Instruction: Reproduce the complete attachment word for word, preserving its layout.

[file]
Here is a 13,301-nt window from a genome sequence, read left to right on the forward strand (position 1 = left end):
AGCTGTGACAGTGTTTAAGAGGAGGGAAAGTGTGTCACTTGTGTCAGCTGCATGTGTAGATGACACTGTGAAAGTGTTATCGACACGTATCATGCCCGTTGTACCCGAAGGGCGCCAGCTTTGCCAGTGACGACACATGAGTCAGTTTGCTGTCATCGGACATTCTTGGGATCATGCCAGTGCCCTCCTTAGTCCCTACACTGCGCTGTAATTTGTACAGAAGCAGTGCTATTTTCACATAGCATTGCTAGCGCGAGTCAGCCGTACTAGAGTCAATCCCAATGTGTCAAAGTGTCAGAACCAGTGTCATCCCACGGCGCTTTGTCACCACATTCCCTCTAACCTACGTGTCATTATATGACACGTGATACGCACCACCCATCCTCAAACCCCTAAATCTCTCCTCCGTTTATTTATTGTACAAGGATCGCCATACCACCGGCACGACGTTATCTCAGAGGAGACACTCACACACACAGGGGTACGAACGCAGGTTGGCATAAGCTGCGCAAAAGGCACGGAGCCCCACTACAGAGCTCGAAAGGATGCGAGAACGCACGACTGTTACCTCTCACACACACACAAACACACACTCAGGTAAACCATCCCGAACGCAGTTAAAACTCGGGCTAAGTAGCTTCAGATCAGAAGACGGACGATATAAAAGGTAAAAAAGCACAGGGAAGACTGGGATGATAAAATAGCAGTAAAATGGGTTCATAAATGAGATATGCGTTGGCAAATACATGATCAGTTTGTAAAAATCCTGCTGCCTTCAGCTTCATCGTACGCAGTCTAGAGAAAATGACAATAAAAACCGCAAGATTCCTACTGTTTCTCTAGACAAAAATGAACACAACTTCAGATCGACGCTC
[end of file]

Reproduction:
Here is a 13,301-nt window from a genome sequence, read left to right on the forward strand (position 1 = left end):
AGCTGTGACAGTGTTTAAGAGGAGGGAAAGTGTGTCACTTGTGTCAGCTGCATGTGTAGATGACACTGTGAAAGTGTTATCGACACGTATCATGCCCGTTGTACCCGAAGGGCGCCAGCTTTGCCAGTGACGACACATGAGTCAGTTTGCTGTCATCGGACATTCTTGGGATCATGCCAGTGCCCTCCTTAGTCCCTACACTGCGCTGTAATTTGTACAGAAGCAGTGCTATTTTCACATAGCATTGCTAGCGCGAGTCAGCCGTACTAGAGTCAATCCCAATGTGTCAAAGTGTCAGAACCAGTGTCATCCCACGGCGCTTTGTCACCACATTCCCTCTAACCTACGTGTCATTATATGACACGTGATACGCACCACCCATCCTCAAACCCCTAAATCTCTCCTCCGTTTATTTATTGTACAAGGATCGCCATACCACCGGCACGACGTTATCTCAGAGGAGACACTCACACACACAGGGGTACGAACGCAGGTTGGCATAAGCTGCGCAAAAGGCACGGAGCCCCACTACAGAGCTCGAAAGGATGCGAGAACGCACGACTGTTACCTCTCACACACACACAAACACACACTCAGGTAAACCATCCCGAACGCAGTTAAAACTCGGGCTAAGTAGCTTCAGATCAGAAGACGGACGATATAAAAGGTAAAAAAGCACAGGGAAGACTGGGATGATAAAATAGCAGTAAAATGGGTTCATAAATGAGATATGCGTTGGCAAATACATGATCAGTTTGTAAAAATCCTGCTGCCTTCAGCTTCATCGTACGCAGTCTAGAGAAAATGACAATAAAAACCGCAAGATTCCTACTGTTTCTCTAGACAAAAATGAACACAACTTCAGATCGACGCTC